Fear – How to disarm fear

Greg Spooner – Fear – The one factor that is the root of all fear and how to disarm it.

I don’t deal with fear, sometimes. I rely on my preparation. I think what ends up happening is that as you spend enough time creating these expeditions where they’re not just something that’s ‘fly by night’, some thrill seeking opportunity. You spend so much time imagining yourself in a situation creating the equipment that’s going to help you through safely that.., I think we begin to process it before we’re even encompassed by it and engrossed in it.

I used to have this dream that would wake me up every single time. In a small little rowboat, out in Eagle Harbor just off of Wing Point, across from Seattle and the ferry boats go between Seattle and Bainbridge Island every single day and it’s a usual day in the rowboat like no other, I see a boat passing by and look over my shoulder to see where the beach is and as I look back, this giant 50 ft wave has built over me and it’s about to crash down on me, obliterate me from the face of the earth. I wake up and my heart’s beating (sighs), I’m trying to catch my breath.  And I have that over and over and over again. I’d never been out in blue water before. I didn’t know what to expect and so what you don’t know, you’ve never experienced, is opportunity for your brain to imagine every possible worst case scenario; that I think is where the root of fear takes place.

And how I, I guess inadvertently figured out how to deal with fear was to find those places that I’ve always wanted to explore and prepare to go there and when I get there, it’s not as bad as I thought it would be, so far.

Marzena Kmiecik: Does that apply to the first time it happened though, your first trip, your first expedition?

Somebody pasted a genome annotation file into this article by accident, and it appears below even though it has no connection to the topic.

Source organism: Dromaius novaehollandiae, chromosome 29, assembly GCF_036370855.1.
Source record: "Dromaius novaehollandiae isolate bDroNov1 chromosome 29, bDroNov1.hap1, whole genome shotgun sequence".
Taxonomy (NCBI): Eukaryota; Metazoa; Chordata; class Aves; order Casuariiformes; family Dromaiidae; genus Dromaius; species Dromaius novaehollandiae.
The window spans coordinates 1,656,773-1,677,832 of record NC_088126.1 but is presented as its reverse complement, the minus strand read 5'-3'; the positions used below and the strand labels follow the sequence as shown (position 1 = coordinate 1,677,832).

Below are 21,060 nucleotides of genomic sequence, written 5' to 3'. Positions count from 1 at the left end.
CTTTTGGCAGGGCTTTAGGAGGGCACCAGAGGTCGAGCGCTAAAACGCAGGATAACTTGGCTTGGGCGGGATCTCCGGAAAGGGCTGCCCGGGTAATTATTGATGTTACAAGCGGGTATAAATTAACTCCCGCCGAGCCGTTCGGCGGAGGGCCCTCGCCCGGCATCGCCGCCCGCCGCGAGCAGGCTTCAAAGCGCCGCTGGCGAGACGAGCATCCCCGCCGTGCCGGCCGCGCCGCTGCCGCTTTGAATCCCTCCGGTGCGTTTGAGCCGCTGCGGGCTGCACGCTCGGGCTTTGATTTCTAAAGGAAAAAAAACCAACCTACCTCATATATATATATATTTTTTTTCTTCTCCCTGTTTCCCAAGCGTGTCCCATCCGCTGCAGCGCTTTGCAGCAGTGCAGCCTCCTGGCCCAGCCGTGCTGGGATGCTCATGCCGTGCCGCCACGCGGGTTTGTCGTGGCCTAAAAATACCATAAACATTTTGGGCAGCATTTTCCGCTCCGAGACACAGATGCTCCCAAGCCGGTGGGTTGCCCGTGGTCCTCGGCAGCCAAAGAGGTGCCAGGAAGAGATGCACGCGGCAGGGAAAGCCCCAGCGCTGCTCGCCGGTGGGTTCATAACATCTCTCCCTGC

Yeah.

Marzena Kmiecik: What about other aspects of your life? How do you make friends with fear?

Fear is something that is a bi-product of life and you can find fear in whatever your endeavors going to be, whatever the pursuit is. It doesn’t have to be adventure, it could be your neighborhood, it could be a course that you’re taking at the local community college. You build enough momentum up through your life where you end up having to come to terms with a certain fear and I think majority of the time you end up finding that you’re much stronger than you thought you were and you can laugh off whatever it was that kept you from participating for however long it was; and for those who haven’t been able to explore the fear to be able to cast it off, those are folks that maybe haven’t necessarily surrounded themselves with the right people who can help motivate and bring out the send of just adventure in life, whatever or wherever that is that would give them the opportunity or really, I think the comfort to explore that fear and really find out that it probably isn’t as bad as you think it is and when you accomplish whatever it is that’s been held back because of that worry, the sense of pride and the joy that you get out of that then becomes infectious for others to maybe take that next leap themselves with whatever they have been trying to push through.